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Even as Greenland melts, glaciers recede and Kilimanjaro sheds its equatorial snow, hell froze over in a corner of the media world last week.

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As reporters, we're used to asking questions.

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PITTSBURGH — Around one in three Americans gets a cancer diagnosis during their lifetime. Almost everyone knows at least one person who's been touched by the disease. In Pittsburgh, most people know more than one.

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PITTSBURGH—My family's ties to Pittsburgh run deep.

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It was 1957. I was born. Elizabeth had been queen for four years. Elvis had been king for one, give or take.

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The year saw President Donald Trump's promised multi-front assault on environmental values, regulations and science bear some toxic fruit.

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Editor's note: Environmental Health Sciences is proud to be a media partner with the National Council for Science and the Environment and will be at their annual conference Jan. 8-10.

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Like many Americans, I sat slackjawed this week as the two most powerful Democrats in the nation hectored the President as if they were both 12-year-olds. And the President, off on a tear about who would pay for his border wall, behaved like a 9-year-old.

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This is the story of how our physical environments in every community are currently under siege from endocrine-disrupting chemicals in our midst.

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Weed killers in wheat crackers and cereals, insecticides in apple juice and a mix of multiple pesticides in spinach, string beans and other veggies – all are part of the daily diets of many Americans. For decades, federal officials have declared tiny traces of these contaminants to be safe. But a new wave of scientific scrutiny is challenging those assertions.

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KING COUNTY, Wash. — When perchloroethylene (PERC) was introduced to the dry cleaning industry in the 1930s, it must have seemed like a miracle solvent.

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People who live near oil and gas operations are more likely to have early indicators of cardiovascular disease than those who don't, according to a recent study.

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In response to climate change, cities are cultivating the capacity of their inhabitants and core systems to adapt successfully to the future's new requirements.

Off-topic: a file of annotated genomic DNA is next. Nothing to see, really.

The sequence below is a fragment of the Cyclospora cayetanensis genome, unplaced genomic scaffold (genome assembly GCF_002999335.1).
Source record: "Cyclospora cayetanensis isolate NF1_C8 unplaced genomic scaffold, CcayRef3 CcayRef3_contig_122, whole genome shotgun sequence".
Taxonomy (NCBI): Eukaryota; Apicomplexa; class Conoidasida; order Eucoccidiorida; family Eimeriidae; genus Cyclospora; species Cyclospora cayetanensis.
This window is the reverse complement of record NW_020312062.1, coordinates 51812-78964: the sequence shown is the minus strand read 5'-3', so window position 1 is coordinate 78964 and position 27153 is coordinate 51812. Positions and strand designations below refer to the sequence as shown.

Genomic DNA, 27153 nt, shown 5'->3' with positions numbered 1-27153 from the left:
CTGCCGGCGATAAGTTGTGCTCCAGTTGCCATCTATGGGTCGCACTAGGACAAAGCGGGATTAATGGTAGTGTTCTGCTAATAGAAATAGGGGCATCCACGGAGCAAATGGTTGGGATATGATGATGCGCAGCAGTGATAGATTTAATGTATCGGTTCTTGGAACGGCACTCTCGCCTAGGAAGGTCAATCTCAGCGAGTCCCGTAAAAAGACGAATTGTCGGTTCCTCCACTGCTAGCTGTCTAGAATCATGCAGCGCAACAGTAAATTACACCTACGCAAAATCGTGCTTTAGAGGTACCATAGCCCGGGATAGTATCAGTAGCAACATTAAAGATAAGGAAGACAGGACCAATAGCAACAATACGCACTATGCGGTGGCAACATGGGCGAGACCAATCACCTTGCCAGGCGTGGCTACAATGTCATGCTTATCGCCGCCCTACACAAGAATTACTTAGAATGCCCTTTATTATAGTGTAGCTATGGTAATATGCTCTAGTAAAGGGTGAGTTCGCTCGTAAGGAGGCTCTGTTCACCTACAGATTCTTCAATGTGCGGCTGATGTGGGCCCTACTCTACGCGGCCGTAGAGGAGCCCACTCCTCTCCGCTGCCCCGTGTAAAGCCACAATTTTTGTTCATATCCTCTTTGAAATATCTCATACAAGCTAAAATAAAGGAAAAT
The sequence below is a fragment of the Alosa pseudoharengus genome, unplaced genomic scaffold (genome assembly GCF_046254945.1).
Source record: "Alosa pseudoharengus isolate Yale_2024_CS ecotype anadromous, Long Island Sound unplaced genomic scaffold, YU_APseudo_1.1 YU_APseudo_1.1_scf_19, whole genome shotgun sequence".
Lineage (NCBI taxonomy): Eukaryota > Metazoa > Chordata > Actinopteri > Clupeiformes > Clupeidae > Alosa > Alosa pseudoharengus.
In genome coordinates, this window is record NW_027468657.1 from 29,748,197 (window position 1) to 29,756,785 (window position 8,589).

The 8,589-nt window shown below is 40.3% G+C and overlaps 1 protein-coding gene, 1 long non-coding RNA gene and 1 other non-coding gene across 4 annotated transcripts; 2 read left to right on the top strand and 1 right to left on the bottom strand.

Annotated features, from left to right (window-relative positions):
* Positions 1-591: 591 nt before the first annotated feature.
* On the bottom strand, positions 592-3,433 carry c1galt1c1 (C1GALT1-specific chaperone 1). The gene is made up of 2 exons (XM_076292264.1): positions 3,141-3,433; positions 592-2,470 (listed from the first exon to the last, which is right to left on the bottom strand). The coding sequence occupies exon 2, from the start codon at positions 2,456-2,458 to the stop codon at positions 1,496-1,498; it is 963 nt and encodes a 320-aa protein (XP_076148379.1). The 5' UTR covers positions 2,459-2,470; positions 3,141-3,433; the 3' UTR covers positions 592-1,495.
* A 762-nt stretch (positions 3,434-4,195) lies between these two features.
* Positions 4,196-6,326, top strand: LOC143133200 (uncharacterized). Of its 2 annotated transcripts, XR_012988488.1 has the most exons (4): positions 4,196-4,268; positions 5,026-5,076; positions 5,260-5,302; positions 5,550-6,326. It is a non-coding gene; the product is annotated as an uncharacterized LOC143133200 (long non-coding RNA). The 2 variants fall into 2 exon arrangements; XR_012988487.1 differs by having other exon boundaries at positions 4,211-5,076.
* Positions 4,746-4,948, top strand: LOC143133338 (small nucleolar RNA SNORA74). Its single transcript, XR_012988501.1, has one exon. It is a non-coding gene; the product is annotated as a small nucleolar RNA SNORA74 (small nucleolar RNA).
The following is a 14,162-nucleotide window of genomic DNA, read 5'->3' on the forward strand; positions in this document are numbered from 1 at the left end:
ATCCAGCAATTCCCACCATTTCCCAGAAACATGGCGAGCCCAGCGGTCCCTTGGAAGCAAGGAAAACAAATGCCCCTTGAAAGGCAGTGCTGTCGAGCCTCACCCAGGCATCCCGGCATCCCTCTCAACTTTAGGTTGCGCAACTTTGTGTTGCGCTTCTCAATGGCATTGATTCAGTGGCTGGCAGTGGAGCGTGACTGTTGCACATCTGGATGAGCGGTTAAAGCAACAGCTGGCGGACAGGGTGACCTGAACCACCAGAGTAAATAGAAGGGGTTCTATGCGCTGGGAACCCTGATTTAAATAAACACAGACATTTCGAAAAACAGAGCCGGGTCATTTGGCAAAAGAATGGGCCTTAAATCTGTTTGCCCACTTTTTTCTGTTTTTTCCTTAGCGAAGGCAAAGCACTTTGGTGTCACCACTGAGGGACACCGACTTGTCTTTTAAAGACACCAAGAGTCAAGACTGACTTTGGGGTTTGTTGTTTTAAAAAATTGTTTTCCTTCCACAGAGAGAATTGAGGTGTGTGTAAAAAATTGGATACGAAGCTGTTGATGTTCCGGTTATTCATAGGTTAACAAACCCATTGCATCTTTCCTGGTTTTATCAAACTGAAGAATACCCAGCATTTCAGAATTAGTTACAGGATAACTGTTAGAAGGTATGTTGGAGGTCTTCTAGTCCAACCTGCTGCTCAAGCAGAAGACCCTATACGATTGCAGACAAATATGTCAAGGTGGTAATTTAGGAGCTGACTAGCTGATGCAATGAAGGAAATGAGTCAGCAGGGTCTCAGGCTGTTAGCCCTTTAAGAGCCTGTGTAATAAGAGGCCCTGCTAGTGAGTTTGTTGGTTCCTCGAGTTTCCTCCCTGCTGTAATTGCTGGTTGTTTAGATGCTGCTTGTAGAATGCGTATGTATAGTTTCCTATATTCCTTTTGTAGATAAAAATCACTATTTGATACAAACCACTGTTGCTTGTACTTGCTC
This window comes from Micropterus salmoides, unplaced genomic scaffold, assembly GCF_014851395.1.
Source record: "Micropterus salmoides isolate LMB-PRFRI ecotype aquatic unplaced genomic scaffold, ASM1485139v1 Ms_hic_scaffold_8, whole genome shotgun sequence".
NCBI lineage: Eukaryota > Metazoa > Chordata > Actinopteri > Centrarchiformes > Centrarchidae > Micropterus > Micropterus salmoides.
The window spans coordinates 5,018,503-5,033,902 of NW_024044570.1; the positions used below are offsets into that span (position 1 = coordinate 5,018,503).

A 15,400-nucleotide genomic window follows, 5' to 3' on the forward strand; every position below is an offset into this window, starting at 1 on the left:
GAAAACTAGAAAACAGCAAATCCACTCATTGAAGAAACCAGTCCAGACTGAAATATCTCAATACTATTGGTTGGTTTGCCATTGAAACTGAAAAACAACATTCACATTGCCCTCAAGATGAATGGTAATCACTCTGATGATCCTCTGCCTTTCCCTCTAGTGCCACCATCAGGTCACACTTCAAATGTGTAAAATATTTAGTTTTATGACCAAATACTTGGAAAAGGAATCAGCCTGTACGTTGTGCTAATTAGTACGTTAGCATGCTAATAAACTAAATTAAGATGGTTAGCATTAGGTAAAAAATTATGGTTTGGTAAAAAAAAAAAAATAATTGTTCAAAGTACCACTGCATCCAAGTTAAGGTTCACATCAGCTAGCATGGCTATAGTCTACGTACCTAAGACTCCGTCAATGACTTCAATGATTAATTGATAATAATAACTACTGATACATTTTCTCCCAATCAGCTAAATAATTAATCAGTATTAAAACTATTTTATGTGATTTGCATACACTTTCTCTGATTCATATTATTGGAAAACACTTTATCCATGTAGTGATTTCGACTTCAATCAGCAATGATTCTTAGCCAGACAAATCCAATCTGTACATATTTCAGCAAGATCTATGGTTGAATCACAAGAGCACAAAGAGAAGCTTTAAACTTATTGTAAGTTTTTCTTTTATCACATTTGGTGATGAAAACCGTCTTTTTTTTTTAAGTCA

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Editor's note: This is adapted from a lecture Zoeller gave at the 51st Session of International Seminars on Planetary Emergencies: Science for Peace the World Over, in Erice, Italy, in August. It has been lightly edited.

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Two news items this week illustrate the sometimes-maddening struggle for environmental progress.

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The fastest driving route to Sacramento from Los Angeles is the I-5 or Highway 99. On the way there, you'll drive through miles of farms, oil fields and open space.

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Editor's note: This is part two of a two-part series on a recent bribery trial over a toxic Superfund site in Birmingham, Alabama. Read part one here.

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Let's start with a multiple choice: If we were to turn the clock back 30 years, which of these two things did you think would happen, and which two did you think would not?

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Editor's note: This story is part of an ongoing collaboration between Environmental Health News and PublicSource on PFAS contamination in Pennsylvania.

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Researchers who examined Dow Chemical Company-sponsored animal tests performed two decades ago on the insecticide chlorpyrifos found inaccuracies in what the company reported to the U.S. Environmental Protection Agency compared to what the data showed.